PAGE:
Depressed immunity and the development of cancer

TitleDepressed immunity and the development of cancer
Publication TypeJournal Article
Year of Publication1994
AuthorsPenn I
JournalCancer Detect Prev
Pagination241 - 52
Accession Number7982234
Keywords*Immune Tolerance, Acquired Immunodeficiency Syndrome / complications, Humans, Immunologic Deficiency Syndromes / *complications, Immunosuppressive Agents / adverse effects, Neoplasms / *etiology / immunology, Organ Transplantation / *adverse effects, Research Support, U.S. Gov't, Non-P.H.S., Tumor Virus Infections / complications

Various disorders of immune competence are associated with increases in uncommon tumors, particularly non-Hodgkin's lymphomas (NHLs), which often exhibit unusual features: they are frequently extranodal, show a broad spectrum of lesions, ranging from benign polyclonal hyperplasia to frankly malignant monoclonal lymphomas, and are frequently localized to the brain. Of 7136 tumors in organ transplant recipients, the predominant lesions are NHLs, carcinomas of the skin and lips, carcinomas of the vulva/perineum, Kaposi's sarcoma (KS), and renal carcinomas. Skin cancers present unusual features: predominance of squamous cell carcinomas, young age of the patients, and a high incidence of multiple tumors. Cancers of the vulva/perineum occur at a much younger age than in the general population. In AIDS patients the most common malignancy is KS, which occurs in 14%, whereas NHLs afflict 2.9%. A variety of other tumors occur in these patients. The most common tumors in patients with primary immunodeficiency states are NHLs (49%), leukemias (13%), various carcinomas (9%), and Hodgkin's disease (7%).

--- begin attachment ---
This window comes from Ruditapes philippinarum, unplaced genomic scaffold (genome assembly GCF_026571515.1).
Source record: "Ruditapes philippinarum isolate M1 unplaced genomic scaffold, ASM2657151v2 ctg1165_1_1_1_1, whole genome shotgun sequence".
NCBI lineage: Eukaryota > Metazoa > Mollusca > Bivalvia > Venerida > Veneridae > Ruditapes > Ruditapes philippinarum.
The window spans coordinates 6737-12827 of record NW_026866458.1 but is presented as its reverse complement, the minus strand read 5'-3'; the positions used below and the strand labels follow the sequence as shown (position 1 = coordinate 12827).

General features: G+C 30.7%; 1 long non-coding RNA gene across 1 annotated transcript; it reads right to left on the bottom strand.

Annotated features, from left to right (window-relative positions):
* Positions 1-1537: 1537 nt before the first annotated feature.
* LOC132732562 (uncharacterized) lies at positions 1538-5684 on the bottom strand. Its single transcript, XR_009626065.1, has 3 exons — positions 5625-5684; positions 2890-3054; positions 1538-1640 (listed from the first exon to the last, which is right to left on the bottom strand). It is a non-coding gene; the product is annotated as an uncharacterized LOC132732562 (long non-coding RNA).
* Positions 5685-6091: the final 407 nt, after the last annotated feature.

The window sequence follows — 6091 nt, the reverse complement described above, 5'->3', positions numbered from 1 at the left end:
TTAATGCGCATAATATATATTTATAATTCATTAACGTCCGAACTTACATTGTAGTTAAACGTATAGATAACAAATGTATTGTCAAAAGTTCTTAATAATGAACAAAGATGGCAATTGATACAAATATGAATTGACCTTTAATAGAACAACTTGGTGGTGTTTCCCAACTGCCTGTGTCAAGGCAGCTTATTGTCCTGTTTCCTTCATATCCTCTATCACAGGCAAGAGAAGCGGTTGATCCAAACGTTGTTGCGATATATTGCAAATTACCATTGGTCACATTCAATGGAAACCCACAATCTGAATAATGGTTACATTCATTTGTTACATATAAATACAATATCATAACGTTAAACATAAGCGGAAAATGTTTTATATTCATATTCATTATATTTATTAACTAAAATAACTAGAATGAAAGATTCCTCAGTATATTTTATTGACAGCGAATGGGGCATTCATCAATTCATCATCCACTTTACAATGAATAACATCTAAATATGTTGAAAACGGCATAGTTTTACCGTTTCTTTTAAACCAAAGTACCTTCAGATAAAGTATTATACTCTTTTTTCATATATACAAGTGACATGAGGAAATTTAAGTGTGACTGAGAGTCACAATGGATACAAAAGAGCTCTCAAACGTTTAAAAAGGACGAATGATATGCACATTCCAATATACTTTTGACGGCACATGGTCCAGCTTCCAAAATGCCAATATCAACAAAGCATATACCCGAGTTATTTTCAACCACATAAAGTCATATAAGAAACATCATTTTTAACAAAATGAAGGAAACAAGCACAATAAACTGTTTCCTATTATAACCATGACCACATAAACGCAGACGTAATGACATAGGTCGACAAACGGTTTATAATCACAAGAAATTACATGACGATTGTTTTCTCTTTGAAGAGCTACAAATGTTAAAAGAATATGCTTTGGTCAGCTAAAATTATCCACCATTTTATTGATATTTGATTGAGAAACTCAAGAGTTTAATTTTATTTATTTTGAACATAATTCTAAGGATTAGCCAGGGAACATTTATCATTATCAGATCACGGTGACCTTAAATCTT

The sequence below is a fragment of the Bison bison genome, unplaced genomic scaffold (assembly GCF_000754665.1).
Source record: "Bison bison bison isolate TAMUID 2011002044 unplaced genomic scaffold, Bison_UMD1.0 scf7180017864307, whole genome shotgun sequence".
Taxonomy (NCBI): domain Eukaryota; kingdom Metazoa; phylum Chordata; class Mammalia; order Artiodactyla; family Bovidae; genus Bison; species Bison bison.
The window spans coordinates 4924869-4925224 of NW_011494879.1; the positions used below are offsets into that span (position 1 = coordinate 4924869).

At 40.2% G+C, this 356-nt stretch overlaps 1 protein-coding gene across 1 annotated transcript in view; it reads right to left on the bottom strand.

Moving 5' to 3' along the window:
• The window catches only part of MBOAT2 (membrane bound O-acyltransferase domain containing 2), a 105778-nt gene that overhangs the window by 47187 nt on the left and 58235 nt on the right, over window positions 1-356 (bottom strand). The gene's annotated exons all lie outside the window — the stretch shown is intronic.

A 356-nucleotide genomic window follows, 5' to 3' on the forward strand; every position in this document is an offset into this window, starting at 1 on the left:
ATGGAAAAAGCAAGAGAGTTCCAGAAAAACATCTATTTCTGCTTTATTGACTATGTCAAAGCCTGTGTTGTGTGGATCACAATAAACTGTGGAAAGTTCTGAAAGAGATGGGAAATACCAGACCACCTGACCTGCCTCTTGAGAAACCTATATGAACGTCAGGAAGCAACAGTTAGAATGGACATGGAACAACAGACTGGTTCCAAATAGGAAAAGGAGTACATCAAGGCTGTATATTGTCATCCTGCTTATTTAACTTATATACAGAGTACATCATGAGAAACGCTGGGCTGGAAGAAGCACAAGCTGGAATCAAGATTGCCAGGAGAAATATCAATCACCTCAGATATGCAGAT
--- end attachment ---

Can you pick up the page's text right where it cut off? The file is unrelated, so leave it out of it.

Notify Library Reference ID1179

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